Many people assume that all phobias are learned behavior, stemming from a traumatic incident in someone’s life, or observed conduct in a family member or close friend, but that is not always the case. In the case of a fear of heights, walk something as simple as falling out of a tree house or tripping down a hill could be a trigger, in a great number of people it’s a genetic predisposition to that particular phobia. Scientists even suggest that there’s a specific inheritable component to fear and that the the actual phobias can be passed down in genes from parent to child. However, there are still examples of phobics where no parent or family member has the phobia or there was no learned example, so just as some people become obsessive compulsive without a genetic or learned reason, some people are just more predisposed to specific anxiety disorders, including acrophobia.
It should also be noted that if a person has one phobia, they can be more predisposed to have milder versions of another. For example, a severe acrophobic might find themselves having mild claustrophobia, though they wouldn’t consider themselves claustrophobic.
While most phobics are aware that their response is irrational to the situation, they generally are unable to control, at first, the involuntary panic response. While beta blockers, that help block the body’s adrenaline response, can be helpful in mitigating the initial panic symptoms, there is no cure all.
Generally speaking, as with any anxiety disorder, the most recommended treatment by psychiatrists is to give the patient cognitive therapy. Sometimes referred to as exposure therapy, the intention is to expose the person to fear situations. Desensitizing the person to the fear triggers can help minimize the impact of the fear. For example, an acrophobic who lives in New York City will be constantly exposed to tall buildings, both inside and outside, and be less likely to be triggered by them, whereas someone with a similar level of phobia who lives in a small town in the Midwest and goes to a large city will have a greater fear response to tall buildings and high floors because of a lack of familiarity. While cognitive therapy can be helpful and help mitigate the fear, and give the patient tools to help control their fear, it isn’t always a cure.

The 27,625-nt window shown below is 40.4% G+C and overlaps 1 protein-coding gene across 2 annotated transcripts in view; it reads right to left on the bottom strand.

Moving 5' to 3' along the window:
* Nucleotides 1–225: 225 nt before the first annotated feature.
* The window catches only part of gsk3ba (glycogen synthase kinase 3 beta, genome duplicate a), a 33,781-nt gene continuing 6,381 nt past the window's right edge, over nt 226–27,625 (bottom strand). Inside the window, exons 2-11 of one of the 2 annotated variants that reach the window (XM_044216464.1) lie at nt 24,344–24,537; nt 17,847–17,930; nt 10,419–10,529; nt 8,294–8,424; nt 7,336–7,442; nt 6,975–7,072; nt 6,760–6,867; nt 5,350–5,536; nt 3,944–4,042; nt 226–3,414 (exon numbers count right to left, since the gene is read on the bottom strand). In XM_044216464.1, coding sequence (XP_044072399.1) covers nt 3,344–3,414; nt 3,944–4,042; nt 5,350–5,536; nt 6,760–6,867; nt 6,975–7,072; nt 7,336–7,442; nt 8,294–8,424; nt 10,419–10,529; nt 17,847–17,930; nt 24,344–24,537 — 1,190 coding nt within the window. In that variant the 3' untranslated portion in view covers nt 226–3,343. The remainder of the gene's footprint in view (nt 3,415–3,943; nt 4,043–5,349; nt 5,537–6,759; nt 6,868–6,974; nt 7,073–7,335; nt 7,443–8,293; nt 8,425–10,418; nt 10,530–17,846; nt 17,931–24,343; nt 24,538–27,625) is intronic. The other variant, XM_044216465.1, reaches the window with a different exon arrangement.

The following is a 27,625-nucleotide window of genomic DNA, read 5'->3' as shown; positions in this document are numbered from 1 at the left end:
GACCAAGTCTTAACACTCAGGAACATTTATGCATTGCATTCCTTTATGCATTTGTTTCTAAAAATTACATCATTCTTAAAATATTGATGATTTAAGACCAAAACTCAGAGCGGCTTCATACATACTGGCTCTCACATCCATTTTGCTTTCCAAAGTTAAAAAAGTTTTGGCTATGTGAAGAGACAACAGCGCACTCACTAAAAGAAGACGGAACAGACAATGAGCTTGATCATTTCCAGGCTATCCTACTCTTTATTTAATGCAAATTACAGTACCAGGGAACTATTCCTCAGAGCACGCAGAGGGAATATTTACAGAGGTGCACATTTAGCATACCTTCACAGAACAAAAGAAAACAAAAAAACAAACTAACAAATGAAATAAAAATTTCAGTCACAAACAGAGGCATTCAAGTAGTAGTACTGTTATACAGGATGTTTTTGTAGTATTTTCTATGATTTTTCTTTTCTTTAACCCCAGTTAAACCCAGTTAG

Many phobics self-medicate, drinking alcohol before a situation they expect will be fearful. While that can dull senses and sometimes be helpful, it can also create a sense of imbalance that exacerbates the fear and panic. Other phobics note that fatigue plays a part in being able to control panic responses. A tired brain is more likely to overreact, where a well rested brain has more power to rationalize and control the panic response.
The bottom line is every phobic’s response level is different, and every phobic’s ability to control their fear is different. There’s no one explanation, nor is there one solution.
 New Scientist, “Fear of Heights Linked to Vertical Perception,” February 25, 2009, https://www.newscientist.com/article/dn16658-fear-of-heights-linked-to-vertical-perception/amp/
 Daily Mail.com, ” Why Do Many Of Us Develop A Fear Of Heights As We Age?”, April 4, 2016
 Nautilus, “Why You Feel The Urge To Jump,” March 30, 2017, http://nautil.us/issue/46/balance/why-you-feel-the-urge-to-jump
 Journal of Affective Disorders, ” An urge to jump affirms the urge to live: An empirical examination of the high place phenomenon,” February 2012, Volume 136, Issue 3, Pages 1114–1120, http://www.jad-journal.com/article/S0165-0327(11)00684-7/abstract
 NBC News, “That weird urge to jump off a bridge, explained,” March 13, 2012, https://www.nbcnews.com/health/body-odd/weird-urge-jump-bridge-explained-f424037
 Axiety.org, ” Parents Can Pass Their Fears Onto Their Children,” December 12, 2013, https://www.anxiety.org/phobias-genetics-hereditary-dna